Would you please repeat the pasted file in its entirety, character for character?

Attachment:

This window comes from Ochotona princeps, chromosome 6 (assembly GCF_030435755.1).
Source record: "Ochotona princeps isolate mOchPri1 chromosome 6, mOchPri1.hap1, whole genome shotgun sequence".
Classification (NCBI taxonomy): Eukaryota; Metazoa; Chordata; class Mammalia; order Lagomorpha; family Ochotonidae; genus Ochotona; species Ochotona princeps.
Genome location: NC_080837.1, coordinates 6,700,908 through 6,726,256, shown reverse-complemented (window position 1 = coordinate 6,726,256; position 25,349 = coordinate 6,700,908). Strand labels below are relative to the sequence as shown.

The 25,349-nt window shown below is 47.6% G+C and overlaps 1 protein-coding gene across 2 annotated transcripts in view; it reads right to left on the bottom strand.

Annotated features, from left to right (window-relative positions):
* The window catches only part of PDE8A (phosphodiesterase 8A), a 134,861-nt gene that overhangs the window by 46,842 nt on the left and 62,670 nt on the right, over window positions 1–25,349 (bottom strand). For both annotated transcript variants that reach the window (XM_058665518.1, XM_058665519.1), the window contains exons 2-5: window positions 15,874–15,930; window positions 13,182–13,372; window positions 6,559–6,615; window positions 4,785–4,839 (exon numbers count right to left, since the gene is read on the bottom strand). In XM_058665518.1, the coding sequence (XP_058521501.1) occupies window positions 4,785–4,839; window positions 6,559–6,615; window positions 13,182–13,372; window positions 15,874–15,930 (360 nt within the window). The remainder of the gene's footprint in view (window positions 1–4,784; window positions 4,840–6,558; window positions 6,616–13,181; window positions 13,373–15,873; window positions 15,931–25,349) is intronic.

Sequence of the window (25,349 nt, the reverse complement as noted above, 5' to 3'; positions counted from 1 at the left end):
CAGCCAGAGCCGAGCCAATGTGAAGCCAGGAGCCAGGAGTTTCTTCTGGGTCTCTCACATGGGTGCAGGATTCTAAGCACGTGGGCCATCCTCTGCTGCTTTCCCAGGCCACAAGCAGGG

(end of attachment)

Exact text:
This window comes from Ochotona princeps, chromosome 6 (assembly GCF_030435755.1).
Source record: "Ochotona princeps isolate mOchPri1 chromosome 6, mOchPri1.hap1, whole genome shotgun sequence".
Classification (NCBI taxonomy): Eukaryota; Metazoa; Chordata; class Mammalia; order Lagomorpha; family Ochotonidae; genus Ochotona; species Ochotona princeps.
Genome location: NC_080837.1, coordinates 6,700,908 through 6,726,256, shown reverse-complemented (window position 1 = coordinate 6,726,256; position 25,349 = coordinate 6,700,908). Strand labels below are relative to the sequence as shown.

The 25,349-nt window shown below is 47.6% G+C and overlaps 1 protein-coding gene across 2 annotated transcripts in view; it reads right to left on the bottom strand.

Annotated features, from left to right (window-relative positions):
* The window catches only part of PDE8A (phosphodiesterase 8A), a 134,861-nt gene that overhangs the window by 46,842 nt on the left and 62,670 nt on the right, over window positions 1–25,349 (bottom strand). For both annotated transcript variants that reach the window (XM_058665518.1, XM_058665519.1), the window contains exons 2-5: window positions 15,874–15,930; window positions 13,182–13,372; window positions 6,559–6,615; window positions 4,785–4,839 (exon numbers count right to left, since the gene is read on the bottom strand). In XM_058665518.1, the coding sequence (XP_058521501.1) occupies window positions 4,785–4,839; window positions 6,559–6,615; window positions 13,182–13,372; window positions 15,874–15,930 (360 nt within the window). The remainder of the gene's footprint in view (window positions 1–4,784; window positions 4,840–6,558; window positions 6,616–13,181; window positions 13,373–15,873; window positions 15,931–25,349) is intronic.

Sequence of the window (25,349 nt, the reverse complement as noted above, 5' to 3'; positions counted from 1 at the left end):
CAGCCAGAGCCGAGCCAATGTGAAGCCAGGAGCCAGGAGTTTCTTCTGGGTCTCTCACATGGGTGCAGGATTCTAAGCACGTGGGCCATCCTCTGCTGCTTTCCCAGGCCACAAGCAGGG